Most Portlanders refer to the Nob Hill area as the Northwest District Neighborhood, or The Alphabet District, because the named streets follow the Alphabet, beginning with Burnside and ending with Thurman. I guess technically, the borders of the Alphabet District are NW Lovejoy Street, NW Marshall Street, NW 17th Avenue, W. Burnside Street, and NW 24th Avenue and it is only 1569 acres. But that was before they kept adding streets, and they continued all the way to Thurman! The National Register of Historic Places has identified 478 buildings in the Alphabet Historic District. Homes styles include Victorian, Craftsman, Old PDX, Queen Anne, and other styles found in historic Portland. There are also alot of condos, some built recently, but many of them are made out of old historic buildings, and they have the character and charm of yesteryear with hardwood floors, and sometimes either no elevator or a really old one that sounds like it might just quit between floors! I love the history of this area. The Northwest District Neighborhood was one of the first neighborhoods I started with when I began selling real estate. I fell in love with it then, and I still love it!
The Northwest District Neighborhood has been the prime spot for wealthy residents, restaurants and shopping since the late 1800s. It is sophisticated, trendy and so charming. It is nestled between Washington Park, Forest Park, and has charming, narrow streets with turn of the century Victorians and Craftsman Bungalows; yet it is right in the middle of downtown. One of my favorite things to do is hike in the Hoyt Arboretum in Washington Park and then walk down the hill and get some lunch at one of the many outstanding restaurants. Maybe stop and go shopping at one of the local boutiques on the way back.
It was named “One of America’s Best Shopping Streets” in 2012 by US News & World Report and it really is one of my favorite places to hang out on the weekend. Some popular spots are Zelda’s Shoe Bar, Twist for unique gifts featuring local artists, and Sloan Boutique for women clothing and shoes. Music Millennium is fun with its free in-store performances by well-known musicians as well as its vast selection of recorded music. There are also your favorite stores like Urban Outfitters, and Williams-Sonoma.
In Northwest District Neighborhood you will find a variety of people living here. All sorts of people are drawn to the experience of urban living in a safe neighborhood where everyone walks and enjoys life with friendly faces. The streets are picturesque with huge, old trees lining the streets and gorgeous historic homes. Families want their children in the high rated schools- Chapman grade school and Lincoln High. Single people want the free lifestyle of walking everywhere and constant social things to do. Couples love it because it is unbelievably romantic with the cozy cafes and patios to spend leisurely moments. Parks and trails to your hearts desire.
You will see a variety of homes with turn of the century multi-million dollar mansions to modern condos.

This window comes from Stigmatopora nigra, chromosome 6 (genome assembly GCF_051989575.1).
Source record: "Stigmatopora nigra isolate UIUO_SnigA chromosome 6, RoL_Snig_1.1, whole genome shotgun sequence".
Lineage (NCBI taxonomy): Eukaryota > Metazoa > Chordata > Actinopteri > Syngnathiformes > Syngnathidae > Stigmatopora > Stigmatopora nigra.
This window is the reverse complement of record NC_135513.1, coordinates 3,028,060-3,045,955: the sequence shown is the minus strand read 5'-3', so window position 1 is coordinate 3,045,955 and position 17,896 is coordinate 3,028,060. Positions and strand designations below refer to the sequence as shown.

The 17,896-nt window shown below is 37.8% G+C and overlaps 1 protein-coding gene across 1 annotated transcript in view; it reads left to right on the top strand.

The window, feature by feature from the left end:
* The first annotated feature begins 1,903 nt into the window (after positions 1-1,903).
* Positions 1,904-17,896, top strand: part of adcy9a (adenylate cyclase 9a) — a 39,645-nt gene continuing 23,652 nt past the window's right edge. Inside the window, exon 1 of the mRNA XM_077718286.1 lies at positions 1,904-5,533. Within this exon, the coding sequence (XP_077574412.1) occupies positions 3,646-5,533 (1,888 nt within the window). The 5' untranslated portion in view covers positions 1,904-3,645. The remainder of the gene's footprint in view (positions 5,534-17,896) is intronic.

History of Northwest District Neighborhood
The area’s history begins in the 1840s when Captain John H. Couch (pronounced Coo-ch) decided that Portland should be Oregon’s largest city instead of Oregon City, which was the main settlement at the time. A sailor, he came to believe that Oregon City, further downstream, presented too many navigation problems. So the Captain in 1845 speculated on a land claim in what is now part of the Pearl and Northwest District. Couch made his fortune sailing ships with supplies between Portland and San Francisco during the gold rush era as the miners were on a spending spree. Three of his daughters built homes along NW 19th Avenue and that became the core of Nob Hill. Couch subdivided his land and investors build luxury rental apartments as well as large homes.
When Portland’s grown exploded following the 1905 Lewis and Clark Exposition, the neighborhood began to add more multifamily housing units. During WWII, with thousands working in the Kaiser shipyards, Nob Hill was densely occupied as many homes were divided into rental units. After the war, residents took to their new automobiles and fled to the suburbs. The area became depressed until the city underwent a revival in the 70s thanks in large part to higher gas prices as the suburbs began to lose their appeal. The area became attractive to investors, preservationists, and young people. Many of the vacant commercial buildings along NW 21st and 23rd began to attract businesses and now these buildings are occupied by restaurants, national chains, and boutiques. You know the area is thriving when it takes ten minutes to find a parking spot.
Slabtown is an area of approximately 50 square blocks. In the 1880s working-class residents in part of Northwest Portland used slabs of cheap wood from sawmills as fuel for their fireplaces. Slabtown became a semi-derogatory term for the area by the rich, who could afford cordwood that was cut to size. Slabtown was a bustling working-class enclave whose residents included immigrants from Scandinavia, China, and Eastern Europe. They toiled at the nearby lumber mills, icehouses, docks and on the streetcars.
Eats and Sips
The restaurants are nationally-rated some of the best and often use fresh ingredients provided by the local farmers.
Grassa for outstanding fresh pasta.
Ataula for yummy Spanish tapas in an artistic setting.
23Hoyt for sophisticated, local, farm to table favorites. 23hoyt “New York chic” meets “Northwest cool” in esteemed restaurateur Bruce Carey’s “modern” Nob Hill New American Tavern – Zagat Restaurant Review